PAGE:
The Rev. John Higginson,

Nearly 350 years have passed away since this clergyman came to serve Guilford as schoolmaster and minister. John Higginson was born in Claybrook, England, August 16, 1616, and with his father, Francis Higginson, was among the forerunners of the Puritans to come to New England in 1629. At an early age, John united with the church, mingled with the local Indians and came to understand their language. When he was only fourteen, his father, pastor of the Salem Church, died. Rather than establish the precedent of a pension, Governor Winthrop and some eminent men of the colony took upon themselves the education of the family. At the age of nineteen he was made a freeman and in 1636 came to Hartford and studied with the Rev. Thomas Hooker. Here he served as a schoolmaster until the next year when he was sent to Saybrook where he continued to teach and became chaplain at the fort at the mouth of the river. Sometime between 1641 and 1643, he moved to Guilford where he became assistant to the Rev. Henry Whitfield, and married his daughter, Sarah. This was said to have been the first wedding in the Plantation.

In Guilford, he became the first local schoolmaster, and when the church was formally organized in 1643, he was chosen one of the seven pillars. He served as religious teacher but seems never to be ordained but considered himself as ‘regularly in the ministry’. . . When Mr. Whitfield resigned in 1650 and went to England to join the cause of Cromwell with many other New Englanders, Higginson was promoted to the pastorate of the church. He continued as schoolmaster for the next six years.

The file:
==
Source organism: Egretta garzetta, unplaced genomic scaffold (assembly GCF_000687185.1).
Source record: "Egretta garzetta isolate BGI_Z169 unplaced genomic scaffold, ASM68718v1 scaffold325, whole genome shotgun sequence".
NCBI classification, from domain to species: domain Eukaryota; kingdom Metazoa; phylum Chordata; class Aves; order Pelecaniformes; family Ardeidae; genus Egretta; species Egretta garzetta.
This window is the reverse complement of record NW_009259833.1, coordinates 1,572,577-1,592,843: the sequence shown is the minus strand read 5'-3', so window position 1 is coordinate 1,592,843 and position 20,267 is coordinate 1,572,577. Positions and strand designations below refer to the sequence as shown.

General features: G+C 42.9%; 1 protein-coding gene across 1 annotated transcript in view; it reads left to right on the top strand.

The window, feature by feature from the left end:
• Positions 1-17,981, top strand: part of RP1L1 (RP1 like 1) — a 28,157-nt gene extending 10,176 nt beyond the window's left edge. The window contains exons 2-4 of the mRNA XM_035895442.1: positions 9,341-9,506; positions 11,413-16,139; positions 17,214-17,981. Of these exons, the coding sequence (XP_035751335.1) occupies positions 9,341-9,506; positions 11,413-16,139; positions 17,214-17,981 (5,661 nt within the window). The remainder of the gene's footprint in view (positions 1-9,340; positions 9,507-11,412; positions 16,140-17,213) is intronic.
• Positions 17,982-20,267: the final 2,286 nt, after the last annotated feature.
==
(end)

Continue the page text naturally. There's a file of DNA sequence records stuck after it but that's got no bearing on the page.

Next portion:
Steiner’s History of Guilford and Madison, records that in 1654, Mr. Higginson wrote to Rev. Thomas Thatcher of Weymouth, showing that he considered himself finally fixed in Guilford: “For myself, I have settled upon my relation to the church and people here, either to stay or go together, as the will of God shall appear.” This letter is so interesting, showing the difficulties of the new settlers and the feeling of uncertainty as to their continuance. During his pastorate, it is documented that Mr. Higginson had great involvement with the Colony of New Haven and the United Colonies of New England. In 1658, because of his knowledge of the Indian language, efforts were made to induce him to become a missionary, but he declined.

After being called to the Guilford Church, a town meeting was held to settle his salary. He agreed in writing that “if he were paid 80 pounds a year, and had a new corn house, and 20 pounds to pay his debts, he would continue with them in the work of the ministry as long as the salary be duly paid.” By 1658 conditions of things were declining. His salary had fallen into arrears and he felt that the time had come when he must leave the place. The ties which bound them to Guilford had been greatly weakened. It offered no advantages of education for their children, nor, as yet, did any town in the colony. The Hopkins Grammar School at New Haven was not opened until the following year. The Higginsons decided that the time had come to return to England.